End of life care
Research into the ethical and legal issues arising in end-of-life decision-making is a major focus of the Centre’s work, which has been recognised internationally.
The Centre’s research in this area covers everyday dilemmas arising in healthcare, such as those concerning the relief of symptoms in terminal illness and whether or not to provide life-sustaining treatment, through to the ethical and legal dimensions of (physician) assisted dying.
Centre staff have published numerous books and articles on these topics and, in their work, have engaged with the public, professionals, policymakers and the international media.
G Birchley, K Jones, R Huxtable et al (2016).
BMC Medical Ethics
Balancing Best Interests in Healthcare Ethics and Law (BABEL)
The interdisciplinary BABEL project explores healthcare decisions for individuals who are deemed to be unable to make decisions for themselves. When someone is considered to lack what the law calls ‘mental capacity’ or ‘competence’, then decisions must be made in their 'best interests'. Best interest decisions may be made concerning children – as poignantly illustrated in the widely-publicised legal case of Charlie Gard – and adults, including those with learning disabilities, dementia or prolonged disorders of consciousness.
BABEL asks how the 'best interests' of such patients should be understood – which factors and values should be considered, who should be involved, and indeed whether ‘best interests' is even the best approach.
The current BABEL study built on a Wellcome Trust seed project undertaken by Huxtable and Birchley. That work focused particularly on legal judgments about the provision or withdrawal of life-supporting treatment from patients in a minimally conscious state, alongside analysis of decisions about cryonics and vaccination.
Huxtable and Birchley were part of a GW4 (Bristol-Cardiff-Bath-Exeter) project, which explored dying well for patients with reduced agency. Huxtable has continued to explore the idea of ‘dying well’, for example at a Brigstow conference, and he was previously a Trustee of the National Council for Palliative Care.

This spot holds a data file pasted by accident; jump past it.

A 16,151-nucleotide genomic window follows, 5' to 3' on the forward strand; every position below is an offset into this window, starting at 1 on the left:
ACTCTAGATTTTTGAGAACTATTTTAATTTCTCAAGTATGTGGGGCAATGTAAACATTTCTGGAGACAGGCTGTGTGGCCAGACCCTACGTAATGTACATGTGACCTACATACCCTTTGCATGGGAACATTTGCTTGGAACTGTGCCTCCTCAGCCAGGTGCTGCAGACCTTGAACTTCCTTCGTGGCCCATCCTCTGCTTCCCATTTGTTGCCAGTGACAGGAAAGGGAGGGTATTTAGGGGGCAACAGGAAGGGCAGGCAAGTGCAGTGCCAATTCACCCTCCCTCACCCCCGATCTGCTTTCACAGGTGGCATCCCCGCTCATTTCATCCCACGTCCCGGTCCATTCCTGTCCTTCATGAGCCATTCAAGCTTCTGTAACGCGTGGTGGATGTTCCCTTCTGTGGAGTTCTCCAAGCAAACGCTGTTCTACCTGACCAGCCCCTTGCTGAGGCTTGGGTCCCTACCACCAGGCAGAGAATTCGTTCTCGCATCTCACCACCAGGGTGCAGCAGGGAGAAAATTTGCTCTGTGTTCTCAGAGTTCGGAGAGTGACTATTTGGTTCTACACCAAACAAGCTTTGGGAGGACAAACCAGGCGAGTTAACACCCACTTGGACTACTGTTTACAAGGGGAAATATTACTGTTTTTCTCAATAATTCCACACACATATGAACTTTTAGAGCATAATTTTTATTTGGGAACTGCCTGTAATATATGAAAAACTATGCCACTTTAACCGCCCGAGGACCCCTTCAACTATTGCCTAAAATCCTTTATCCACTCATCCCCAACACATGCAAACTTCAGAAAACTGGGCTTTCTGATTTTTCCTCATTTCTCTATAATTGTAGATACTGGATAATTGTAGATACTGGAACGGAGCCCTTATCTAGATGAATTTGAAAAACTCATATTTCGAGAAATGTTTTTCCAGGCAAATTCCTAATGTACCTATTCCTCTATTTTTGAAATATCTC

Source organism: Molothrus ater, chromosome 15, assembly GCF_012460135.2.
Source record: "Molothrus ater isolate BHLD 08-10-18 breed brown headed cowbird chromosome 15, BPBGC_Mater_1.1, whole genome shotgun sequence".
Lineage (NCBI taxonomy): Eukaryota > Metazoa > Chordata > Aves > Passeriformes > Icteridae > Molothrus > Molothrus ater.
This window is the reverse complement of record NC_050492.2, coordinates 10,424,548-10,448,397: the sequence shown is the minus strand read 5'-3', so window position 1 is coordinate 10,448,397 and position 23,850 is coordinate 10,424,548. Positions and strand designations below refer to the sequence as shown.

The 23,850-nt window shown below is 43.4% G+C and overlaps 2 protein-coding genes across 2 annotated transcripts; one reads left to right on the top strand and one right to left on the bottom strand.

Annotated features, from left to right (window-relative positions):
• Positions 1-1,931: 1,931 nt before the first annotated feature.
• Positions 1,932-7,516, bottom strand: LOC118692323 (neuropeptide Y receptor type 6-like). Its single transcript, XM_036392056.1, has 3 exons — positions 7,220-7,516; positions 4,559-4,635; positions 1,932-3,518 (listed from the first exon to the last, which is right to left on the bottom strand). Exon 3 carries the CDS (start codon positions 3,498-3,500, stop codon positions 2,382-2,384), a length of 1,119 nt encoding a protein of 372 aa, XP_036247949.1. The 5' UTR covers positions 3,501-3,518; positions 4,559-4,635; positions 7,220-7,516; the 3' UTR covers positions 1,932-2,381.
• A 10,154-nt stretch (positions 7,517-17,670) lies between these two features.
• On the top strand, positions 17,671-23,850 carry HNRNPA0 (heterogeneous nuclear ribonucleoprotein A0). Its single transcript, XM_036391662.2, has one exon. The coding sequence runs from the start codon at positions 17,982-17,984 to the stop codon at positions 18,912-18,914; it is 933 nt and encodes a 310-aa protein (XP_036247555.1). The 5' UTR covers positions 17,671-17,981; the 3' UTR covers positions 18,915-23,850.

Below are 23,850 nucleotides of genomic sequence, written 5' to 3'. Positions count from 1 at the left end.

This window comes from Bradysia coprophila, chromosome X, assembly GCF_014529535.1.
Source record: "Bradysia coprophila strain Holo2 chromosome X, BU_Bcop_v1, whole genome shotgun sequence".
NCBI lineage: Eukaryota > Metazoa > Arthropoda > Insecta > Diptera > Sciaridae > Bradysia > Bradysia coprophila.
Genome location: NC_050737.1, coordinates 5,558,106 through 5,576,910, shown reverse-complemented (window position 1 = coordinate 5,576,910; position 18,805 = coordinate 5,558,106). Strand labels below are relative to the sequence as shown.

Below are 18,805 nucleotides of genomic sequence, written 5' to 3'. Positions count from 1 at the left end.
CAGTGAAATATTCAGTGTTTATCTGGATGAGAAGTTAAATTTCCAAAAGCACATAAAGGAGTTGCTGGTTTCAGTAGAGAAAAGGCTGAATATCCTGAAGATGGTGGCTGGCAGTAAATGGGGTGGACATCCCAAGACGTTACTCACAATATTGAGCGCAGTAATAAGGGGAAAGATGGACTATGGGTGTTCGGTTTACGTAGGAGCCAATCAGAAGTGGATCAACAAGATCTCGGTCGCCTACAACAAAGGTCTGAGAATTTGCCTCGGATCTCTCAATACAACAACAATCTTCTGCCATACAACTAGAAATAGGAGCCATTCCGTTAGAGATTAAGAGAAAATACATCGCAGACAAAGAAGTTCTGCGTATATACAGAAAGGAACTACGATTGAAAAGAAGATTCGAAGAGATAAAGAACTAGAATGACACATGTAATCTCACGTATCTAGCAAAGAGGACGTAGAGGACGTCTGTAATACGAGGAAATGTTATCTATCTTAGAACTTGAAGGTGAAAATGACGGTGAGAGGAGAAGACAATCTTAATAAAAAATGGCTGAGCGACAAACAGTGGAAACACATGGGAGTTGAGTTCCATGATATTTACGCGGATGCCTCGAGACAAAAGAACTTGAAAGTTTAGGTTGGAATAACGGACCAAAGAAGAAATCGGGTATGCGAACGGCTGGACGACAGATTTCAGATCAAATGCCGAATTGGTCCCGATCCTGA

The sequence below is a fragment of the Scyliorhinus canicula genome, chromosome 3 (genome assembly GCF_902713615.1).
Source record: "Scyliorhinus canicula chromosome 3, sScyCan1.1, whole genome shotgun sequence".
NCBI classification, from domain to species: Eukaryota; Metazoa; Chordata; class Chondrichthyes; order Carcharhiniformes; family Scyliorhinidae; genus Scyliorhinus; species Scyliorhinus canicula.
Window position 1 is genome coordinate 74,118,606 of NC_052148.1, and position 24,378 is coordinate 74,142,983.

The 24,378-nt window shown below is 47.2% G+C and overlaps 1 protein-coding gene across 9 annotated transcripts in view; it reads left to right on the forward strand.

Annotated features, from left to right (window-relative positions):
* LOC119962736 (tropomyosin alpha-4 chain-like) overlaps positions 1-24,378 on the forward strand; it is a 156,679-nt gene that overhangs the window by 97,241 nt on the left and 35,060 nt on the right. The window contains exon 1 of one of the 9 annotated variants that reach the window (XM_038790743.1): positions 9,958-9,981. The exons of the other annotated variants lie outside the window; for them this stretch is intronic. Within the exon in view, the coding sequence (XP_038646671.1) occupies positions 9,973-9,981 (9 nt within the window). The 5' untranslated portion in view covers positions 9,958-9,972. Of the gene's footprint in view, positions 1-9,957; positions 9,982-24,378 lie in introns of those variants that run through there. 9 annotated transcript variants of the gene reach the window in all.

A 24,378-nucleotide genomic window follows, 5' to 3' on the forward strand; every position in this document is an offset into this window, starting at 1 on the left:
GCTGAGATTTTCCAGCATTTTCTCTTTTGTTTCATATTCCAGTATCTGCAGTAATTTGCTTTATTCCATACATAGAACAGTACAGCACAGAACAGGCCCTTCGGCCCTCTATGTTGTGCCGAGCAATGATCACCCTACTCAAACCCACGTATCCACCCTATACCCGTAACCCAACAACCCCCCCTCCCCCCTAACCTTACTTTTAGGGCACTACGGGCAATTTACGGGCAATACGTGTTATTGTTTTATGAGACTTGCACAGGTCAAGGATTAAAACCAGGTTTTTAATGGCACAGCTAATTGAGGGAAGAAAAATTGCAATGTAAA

Clinical Ethics and Law at the End of Life
Huxtable has published and presented extensively on the ethical and legal dimensions of clinical end-of-life decision-making. His publications include a book on withdrawing treatment from critically ill children and incapacitated adults, plus articles on such topics as advance decision-making and symptom relief in terminal illness. He has also advised on these issues, for example contributing to guidance about the deactivation of cardiac devices. Birchley has also published on the withdrawal of treatment from critically ill infants, Morley’s PhD research examined moral distress in nursing, including in end-of-life decisions, and Schofield’s PhD research explores palliative care ethics in Uganda.
Huxtable has published and presented extensively on the ethical and legal issues surrounding assisted dying (euthanasia, assisted suicide), which was the topic of his inaugural lecture. In his books (including one for a general readership) and articles (including one with Ives), he has distinctively argued for a compromise position on assisted dying. He has given evidence to committees exploring the phenomenon and has widely engaged with the public and professionals on the topic. Teed’s PhD research examines the doctor/patient relationship within clinical encounters which involve a patient requesting a medical report or medical records to enable an assisted suicide abroad